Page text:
Munich tram drivers speak out on dangerous conditions during coronavirus pandemic

By our reporters
16 April 2020

The coronavirus continues to infect thousands every day in Germany and tens of thousands worldwide. According to official figures, the total number of people infected with the virus in Munich as of Tuesday was over 4,700. Up to 100 new cases are being reported in the Bavarian capital every day, and experts assume that the peak of new infections in Germany has not yet been reached.

Despite these worrying numbers and reports of the aggressive spread of the virus, which has killed more than 3,800 in Germany, public transport drivers remain at risk every day. WSWS reporters spoke at the start of April with two tram drivers employed by the Munich Transport Company (MVG) about their current work situation. The WSWS previously reported on the situation facing bus drivers working for the Berliner Verkehrsbetriebe (BVG).

Tram driver W. told WSWS reporters about an info leaflet on the COVID-19 crisis sent out by the MVG on April 1. The memo states that surfaces do not need to be disinfected by drivers. The same applies to the drivers’ cabs, which are purportedly cleaned regularly and comprehensively. Driver W., however, described the condition of drivers’ cabs as “terrifying.” He said: “Every time I took over a vehicle and wiped the most important switches and surfaces with a disinfectant cloth, the cloth was completely black with dirt afterwards.”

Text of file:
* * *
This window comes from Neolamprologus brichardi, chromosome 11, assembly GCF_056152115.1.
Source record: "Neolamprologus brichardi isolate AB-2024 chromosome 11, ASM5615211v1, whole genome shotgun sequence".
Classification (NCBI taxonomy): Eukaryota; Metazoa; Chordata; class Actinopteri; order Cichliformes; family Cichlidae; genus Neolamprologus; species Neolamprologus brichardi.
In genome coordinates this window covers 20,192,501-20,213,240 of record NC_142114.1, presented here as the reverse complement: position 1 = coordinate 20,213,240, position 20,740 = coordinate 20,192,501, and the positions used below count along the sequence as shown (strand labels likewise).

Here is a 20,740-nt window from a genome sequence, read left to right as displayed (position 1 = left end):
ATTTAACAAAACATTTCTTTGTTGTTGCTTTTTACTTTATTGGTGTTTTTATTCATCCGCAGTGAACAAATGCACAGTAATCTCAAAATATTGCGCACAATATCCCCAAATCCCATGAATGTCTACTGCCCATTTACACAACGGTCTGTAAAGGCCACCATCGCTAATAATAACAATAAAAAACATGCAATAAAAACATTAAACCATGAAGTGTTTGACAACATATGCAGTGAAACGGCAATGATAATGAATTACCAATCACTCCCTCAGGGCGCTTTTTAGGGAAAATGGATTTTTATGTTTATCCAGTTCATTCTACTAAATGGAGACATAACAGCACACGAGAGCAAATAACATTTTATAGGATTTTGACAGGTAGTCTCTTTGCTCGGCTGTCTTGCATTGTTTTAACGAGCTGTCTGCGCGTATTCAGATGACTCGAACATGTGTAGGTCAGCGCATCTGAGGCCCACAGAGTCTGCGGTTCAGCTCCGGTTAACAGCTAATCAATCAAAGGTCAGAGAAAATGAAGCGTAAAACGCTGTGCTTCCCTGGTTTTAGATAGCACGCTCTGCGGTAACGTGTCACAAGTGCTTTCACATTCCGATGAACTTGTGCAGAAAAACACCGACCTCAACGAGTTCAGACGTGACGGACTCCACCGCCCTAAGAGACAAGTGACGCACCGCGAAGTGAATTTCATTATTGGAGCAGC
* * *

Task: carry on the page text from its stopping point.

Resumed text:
A tram in Munich (Wikipedia photo)

W. also reported on the lack of precautions to separate drivers from passengers in a number of older vehicles: “There are still about 20 type R2 tramcars in Munich. Like buses they do not have a separate driver’s cab. We were told to close the curtain between passenger and driver in order to protect ourselves from the virus during the day; normally we are only allowed to do this at night.” The curtain is only intended as a privacy screen.

The driver went on to say that the front door of vehicles was closed to passengers. Across Germany a thin red and white ribbon had been put up in trams to separate drivers and passengers for their mutual protection. However, these limited measures were lifted a short time later by the MVG.

“The next day, a plexiglass window was installed to protect drivers in the R2 trams, but there was at least 5 cm of space at the sides, so one cannot speak of effective protection because the virus could still easily pass through,” W. noted. “A sticker saying ‘Please do not speak to the driver’ when someone is standing next to you and coughing, or if the driver is infected, is no help.”

His fellow worker Z. reported on a campaign launched by the MVG to thank tram, bus and subway drivers for their efforts during the pandemic. In line with the campaign drivers were requested to send photos of themselves at work. These were then compiled into a collage and with the phrase “You keep Munich running. Thank you!” The picture was disseminated on social media, by local newspapers and also by the city edition of the Bild.